Penn Station, NJ Transit

NYC has some of the most amazing museums, however, you can see art anywhere in the city.  In fact,  I’ve found that some of the most intricate pieces can be found only a subway ride away…

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Chalkboard Art #21

New York City streets are filled with a lot of things: people, dogs, trash, mysterious things you’re better off not knowing what they are…but my favorite things NYC sidewalks offer are Chalkboard Art.

Call me crazy, but I think that someone is getting a little sick of giving directions in Chinatown…

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The Big Apple and Pneumatic Tubes

Pneumatic tubes are [basically] vacuum tubes used to transport solid objects (think of the drive-thru bank tellers).  New York City implemented a Pneumatic Tube Mail Network in 1897 and used it until 1957.  The tube system connected 23 post offices over 27 miles.  At the height of use, the tubes transported up to 97,000 letters a day!

While I got my initial information from Buzzfeed, they link back to Untapped Cities, which is where you can read all the juicy details.Pneumatic-Tube-Mail-Network-NYC-Kate-Ascher-e1363302482168

66th Street/Lincoln Center, Bronx Bound 1 Train

NYC has some of the most amazing museums, however, you can see art anywhere in the city.  In fact,  I’ve found that some of the most intricate pieces can be found only a subway ride away…

The Big Apple and Pinball

Did you know that the beloved game of pinball was banned in New York City until the law was overturned 1976?  The NYPD even performed Prohibition-style raids in places like seedy porn shops in Harlem and Greenwich Village, which is where pinball machines moved “underground” when they were made illegal in the early 1940s.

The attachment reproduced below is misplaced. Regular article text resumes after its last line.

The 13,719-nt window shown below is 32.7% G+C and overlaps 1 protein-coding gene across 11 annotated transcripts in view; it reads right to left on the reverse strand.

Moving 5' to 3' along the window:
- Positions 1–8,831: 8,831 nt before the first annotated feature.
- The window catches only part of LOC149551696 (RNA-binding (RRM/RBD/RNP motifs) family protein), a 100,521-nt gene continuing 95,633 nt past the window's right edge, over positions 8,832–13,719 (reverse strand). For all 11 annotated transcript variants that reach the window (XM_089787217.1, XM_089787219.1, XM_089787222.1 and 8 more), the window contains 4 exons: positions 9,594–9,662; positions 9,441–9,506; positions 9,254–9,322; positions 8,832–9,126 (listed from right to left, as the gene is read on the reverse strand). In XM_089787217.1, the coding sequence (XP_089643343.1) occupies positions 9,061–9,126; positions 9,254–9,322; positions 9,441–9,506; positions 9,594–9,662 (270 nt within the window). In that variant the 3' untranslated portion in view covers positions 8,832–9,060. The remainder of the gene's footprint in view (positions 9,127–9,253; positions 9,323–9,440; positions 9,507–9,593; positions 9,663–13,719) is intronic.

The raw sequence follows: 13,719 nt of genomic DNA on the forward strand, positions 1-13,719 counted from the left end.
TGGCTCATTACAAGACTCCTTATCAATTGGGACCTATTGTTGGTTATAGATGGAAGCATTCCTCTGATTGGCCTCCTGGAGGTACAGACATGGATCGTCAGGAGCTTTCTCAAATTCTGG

popular mechanics

 

Read more about it Popular Mechanics!

Chalkboard Art #20

New York City streets are filled with a lot of things: people, dogs, trash, mysterious things you’re better off not knowing what they are…but my favorite things NYC sidewalks offer are Chalkboard Art.

Okay, I will confess that I did not see this one–it was sent to me, however, since it nicely sums up my outlook on life, I just had to share!IMG_0303

Exploring The Big Apple

If you think way, way, way, way back you may remember that before Washington, D.C. was selected, New York City was the first city to be the capital of the United States (it then moved to Philadelphia and before permanently locating to D.C.).  I’m not going to lie, it’s not anything that I think about on a daily, weekly, or even yearly basis.

Then one day–not long after I moved here–I was reminded of this when exploring down by Wall Street. I came across Federal Hall and the statue that commemorates Washington’s Inauguration as the First President of the United States on April 30, 1789.

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While every city in the world has it’s own unique history, there is no denying that those in the original colonies are very rich in United States history and have some great stories to tell.  Since I now live in one of these cities, I’ve decided to branch out and share with you some of the interesting history New York City has to offer.  You’ll be able to find it in future posts under “The Big Apple.”

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